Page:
Posted by Bob on March 06, 2000
In Reply to: A Russian cloud? posted by Saddam on March 06, 2000
: : : : : : : I can't find the derivation of this title for this type of missile. Any ideas? There's nothing that I can find in Britannica oe Encarta.
: : : : : : Just an idea:
: : : : : : Norwegian skudda to push
: : : : : : Danish skyde to shoot, shove, push
: : : : : : Sorta missilish??
: : : : : I give up. "Speaking Freely: A Guided Tour of American English from Plymouth Rock to Silicon Valley..." by Stuart Berg Flexner & Anne H. Soukhanov has a "Scud" entry but it doesn't give the origin of the term. I thought it was an abbreviation (SCUD) but it is shown as "Scud." Maybe it's a Russian word. Here's what was in the book: "Scud, a ballistic missile used by the Iraqis against targets in both Saudi Arabia and Israel. Developed by the Russians in the 1950s, it was a direct descendant of the German V-2 used against allied cities in 1944-45. The Iraqis fired a total of 81 Scuds. The U.S. countered with the Patriot Missile, soon sorted to the Patriot."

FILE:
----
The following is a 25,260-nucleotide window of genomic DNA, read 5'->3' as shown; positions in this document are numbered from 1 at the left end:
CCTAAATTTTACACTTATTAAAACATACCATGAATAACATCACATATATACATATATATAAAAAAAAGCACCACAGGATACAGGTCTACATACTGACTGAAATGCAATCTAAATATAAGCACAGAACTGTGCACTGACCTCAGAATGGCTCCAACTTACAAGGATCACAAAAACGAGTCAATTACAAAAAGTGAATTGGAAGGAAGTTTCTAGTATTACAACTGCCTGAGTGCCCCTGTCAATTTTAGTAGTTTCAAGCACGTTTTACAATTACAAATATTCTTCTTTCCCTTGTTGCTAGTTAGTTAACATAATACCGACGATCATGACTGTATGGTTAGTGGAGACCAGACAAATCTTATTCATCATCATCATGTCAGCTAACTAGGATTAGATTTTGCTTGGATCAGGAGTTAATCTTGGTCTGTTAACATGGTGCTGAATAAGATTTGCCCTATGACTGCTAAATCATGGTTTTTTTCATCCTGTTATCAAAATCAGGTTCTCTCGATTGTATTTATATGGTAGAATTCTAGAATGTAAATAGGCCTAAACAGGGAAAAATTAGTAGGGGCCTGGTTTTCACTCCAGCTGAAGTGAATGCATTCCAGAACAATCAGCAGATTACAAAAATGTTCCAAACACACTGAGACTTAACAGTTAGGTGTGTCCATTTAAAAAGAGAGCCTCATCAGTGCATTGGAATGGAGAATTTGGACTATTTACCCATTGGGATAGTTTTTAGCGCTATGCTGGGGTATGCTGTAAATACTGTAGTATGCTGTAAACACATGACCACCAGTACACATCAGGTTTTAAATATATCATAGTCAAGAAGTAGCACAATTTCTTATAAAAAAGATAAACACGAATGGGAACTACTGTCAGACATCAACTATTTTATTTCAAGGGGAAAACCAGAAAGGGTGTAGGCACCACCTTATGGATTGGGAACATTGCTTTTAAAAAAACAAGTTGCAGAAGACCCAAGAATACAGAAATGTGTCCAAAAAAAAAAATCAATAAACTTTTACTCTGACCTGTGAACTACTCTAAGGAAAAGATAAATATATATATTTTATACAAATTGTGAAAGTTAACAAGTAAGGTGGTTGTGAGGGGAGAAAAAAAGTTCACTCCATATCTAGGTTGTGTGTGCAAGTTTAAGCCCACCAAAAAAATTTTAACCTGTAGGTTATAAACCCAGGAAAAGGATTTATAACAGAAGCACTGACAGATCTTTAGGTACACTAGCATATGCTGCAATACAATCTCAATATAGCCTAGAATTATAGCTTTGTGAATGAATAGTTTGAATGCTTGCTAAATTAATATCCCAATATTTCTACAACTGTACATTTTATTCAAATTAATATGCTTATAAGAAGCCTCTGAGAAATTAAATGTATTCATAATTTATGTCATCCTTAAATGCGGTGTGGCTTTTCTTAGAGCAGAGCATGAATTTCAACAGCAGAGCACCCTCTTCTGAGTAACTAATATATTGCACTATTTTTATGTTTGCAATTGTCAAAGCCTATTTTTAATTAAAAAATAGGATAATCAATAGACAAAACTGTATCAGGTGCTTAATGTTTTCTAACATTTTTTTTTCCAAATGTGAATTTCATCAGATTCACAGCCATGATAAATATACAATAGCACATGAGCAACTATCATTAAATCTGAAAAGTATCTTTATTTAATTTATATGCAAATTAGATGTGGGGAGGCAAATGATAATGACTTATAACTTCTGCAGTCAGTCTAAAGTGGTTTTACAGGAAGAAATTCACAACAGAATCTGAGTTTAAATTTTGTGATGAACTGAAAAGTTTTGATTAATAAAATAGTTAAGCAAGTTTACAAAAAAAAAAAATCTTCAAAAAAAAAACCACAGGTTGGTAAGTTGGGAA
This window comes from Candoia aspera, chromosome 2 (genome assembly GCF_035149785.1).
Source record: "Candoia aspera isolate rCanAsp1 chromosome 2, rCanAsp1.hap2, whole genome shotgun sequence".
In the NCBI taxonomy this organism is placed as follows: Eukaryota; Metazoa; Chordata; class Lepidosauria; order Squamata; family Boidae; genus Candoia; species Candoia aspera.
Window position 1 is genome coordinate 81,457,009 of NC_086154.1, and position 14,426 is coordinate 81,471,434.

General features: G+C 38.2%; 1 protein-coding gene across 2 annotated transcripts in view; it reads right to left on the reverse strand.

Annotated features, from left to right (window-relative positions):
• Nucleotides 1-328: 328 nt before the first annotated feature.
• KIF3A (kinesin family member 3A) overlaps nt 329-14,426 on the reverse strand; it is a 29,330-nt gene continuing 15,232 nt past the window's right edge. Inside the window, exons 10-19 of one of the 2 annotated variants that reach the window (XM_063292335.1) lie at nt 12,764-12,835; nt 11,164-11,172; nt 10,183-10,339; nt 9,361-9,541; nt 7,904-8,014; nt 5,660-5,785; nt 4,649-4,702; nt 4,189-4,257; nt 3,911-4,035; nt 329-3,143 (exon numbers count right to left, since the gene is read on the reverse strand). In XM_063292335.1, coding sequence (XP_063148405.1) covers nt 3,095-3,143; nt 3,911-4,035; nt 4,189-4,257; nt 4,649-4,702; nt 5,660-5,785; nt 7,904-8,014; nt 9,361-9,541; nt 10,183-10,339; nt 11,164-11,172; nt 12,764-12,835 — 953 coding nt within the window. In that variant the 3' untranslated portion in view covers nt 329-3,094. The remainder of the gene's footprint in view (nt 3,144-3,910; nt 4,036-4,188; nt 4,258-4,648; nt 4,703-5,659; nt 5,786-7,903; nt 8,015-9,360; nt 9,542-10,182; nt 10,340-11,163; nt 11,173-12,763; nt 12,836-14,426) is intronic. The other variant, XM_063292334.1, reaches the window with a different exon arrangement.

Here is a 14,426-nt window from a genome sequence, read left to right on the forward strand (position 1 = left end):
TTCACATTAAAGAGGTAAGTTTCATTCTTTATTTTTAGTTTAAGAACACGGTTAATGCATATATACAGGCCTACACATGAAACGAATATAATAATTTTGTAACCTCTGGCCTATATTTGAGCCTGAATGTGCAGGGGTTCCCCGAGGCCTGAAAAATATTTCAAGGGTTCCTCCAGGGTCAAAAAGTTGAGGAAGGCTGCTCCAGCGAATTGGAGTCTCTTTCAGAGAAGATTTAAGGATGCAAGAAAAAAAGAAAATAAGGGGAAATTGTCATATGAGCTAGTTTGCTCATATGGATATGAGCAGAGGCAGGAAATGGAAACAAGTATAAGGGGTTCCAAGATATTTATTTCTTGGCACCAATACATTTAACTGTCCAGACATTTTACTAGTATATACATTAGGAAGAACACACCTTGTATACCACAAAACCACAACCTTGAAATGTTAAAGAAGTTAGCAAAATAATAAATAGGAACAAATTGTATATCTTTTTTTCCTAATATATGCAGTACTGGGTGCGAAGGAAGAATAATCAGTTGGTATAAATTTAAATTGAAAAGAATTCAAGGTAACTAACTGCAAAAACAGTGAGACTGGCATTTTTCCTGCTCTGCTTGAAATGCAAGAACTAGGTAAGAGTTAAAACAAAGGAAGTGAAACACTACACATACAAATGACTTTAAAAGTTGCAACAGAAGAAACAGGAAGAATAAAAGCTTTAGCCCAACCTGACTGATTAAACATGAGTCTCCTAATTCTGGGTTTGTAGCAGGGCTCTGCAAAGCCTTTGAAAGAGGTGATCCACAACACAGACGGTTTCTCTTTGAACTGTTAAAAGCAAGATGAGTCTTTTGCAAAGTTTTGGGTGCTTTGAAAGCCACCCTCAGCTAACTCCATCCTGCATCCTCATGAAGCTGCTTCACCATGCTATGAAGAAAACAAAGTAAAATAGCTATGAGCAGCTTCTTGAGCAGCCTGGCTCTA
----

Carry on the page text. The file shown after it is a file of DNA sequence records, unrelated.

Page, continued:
: : : : Well, this isn't Russian, but "scud" is "(meteorological slang) A low, fast-moving cloud." From "Slang: The Authoritative Topic-by- Topic Dictionary..." by Paul Dickson (Pocket Books, New York, 1990, 1998).
: : : Checked my Russian dictionary and couldn't find it. The dictionary's 30 years old, though. It could be a Russian acronym, too. I'll keep checking.
: : I think it's an acronym, but what? Possibly something like:
Soviet Countries Unguided Deployed
: : missile. There must be an answer somewhere!
: 'Silent Controlled Undetectable Destructive' There's your SCUD.
I've been through a few hours of on-line futility, and even a little bit of library futility. You'd think the origin of Scud would be easier to find. Anybody else?